Fair use is a part of copyright law that recognizes certain uses of copyrighted works benefit society without causing undue harm to copyright holders and therefore do not require permission from the copyright holder.
Some of the examples listed as fair use in copyright law include criticism, commentary, parody, news reporting, teaching, scholarship, and research. However, not all uses for these purposes will automatically be fair.
Fair use is purposefully vague so that it can remain flexible as technologies and types of uses change over time. However, its vagueness can make it more difficult to decide when your use is or is not fair. In order to decide if a use is fair, you have to analyze the particular details of your situation and proposed use.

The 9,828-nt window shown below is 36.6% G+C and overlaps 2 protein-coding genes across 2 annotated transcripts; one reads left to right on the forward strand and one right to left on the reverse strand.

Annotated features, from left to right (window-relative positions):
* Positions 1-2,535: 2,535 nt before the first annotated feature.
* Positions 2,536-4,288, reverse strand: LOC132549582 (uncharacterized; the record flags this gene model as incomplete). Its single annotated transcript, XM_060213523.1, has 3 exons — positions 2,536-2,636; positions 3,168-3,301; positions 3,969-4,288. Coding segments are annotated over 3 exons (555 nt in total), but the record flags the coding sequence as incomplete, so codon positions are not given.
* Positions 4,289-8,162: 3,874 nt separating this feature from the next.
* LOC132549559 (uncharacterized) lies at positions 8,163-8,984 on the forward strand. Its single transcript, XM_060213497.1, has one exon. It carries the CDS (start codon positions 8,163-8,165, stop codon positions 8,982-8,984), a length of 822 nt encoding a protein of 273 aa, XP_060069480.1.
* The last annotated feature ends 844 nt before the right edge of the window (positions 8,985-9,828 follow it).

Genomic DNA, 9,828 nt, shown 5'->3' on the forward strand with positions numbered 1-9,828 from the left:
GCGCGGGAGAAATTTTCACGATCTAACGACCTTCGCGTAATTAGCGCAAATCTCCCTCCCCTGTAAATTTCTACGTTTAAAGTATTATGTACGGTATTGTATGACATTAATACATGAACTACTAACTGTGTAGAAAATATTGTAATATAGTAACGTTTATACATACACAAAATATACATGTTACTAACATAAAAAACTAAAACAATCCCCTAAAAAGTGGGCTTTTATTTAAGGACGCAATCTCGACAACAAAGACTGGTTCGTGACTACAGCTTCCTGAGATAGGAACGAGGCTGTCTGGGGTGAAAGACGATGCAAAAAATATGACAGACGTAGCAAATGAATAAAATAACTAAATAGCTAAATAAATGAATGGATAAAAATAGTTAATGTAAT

Everyone is free to exercise the right to make a fair use of a copyrighted work, but copyright owners are also free to disagree with a user's fair use analysis and to subsequently sue for copyright infringement. That means that those who want to exercise their fair use right will need to do so with careful thought and will need to weigh the risks involved in certain uses.
For examples of cases that courts have decided as either fair use or not fair use (copyright infringement), see: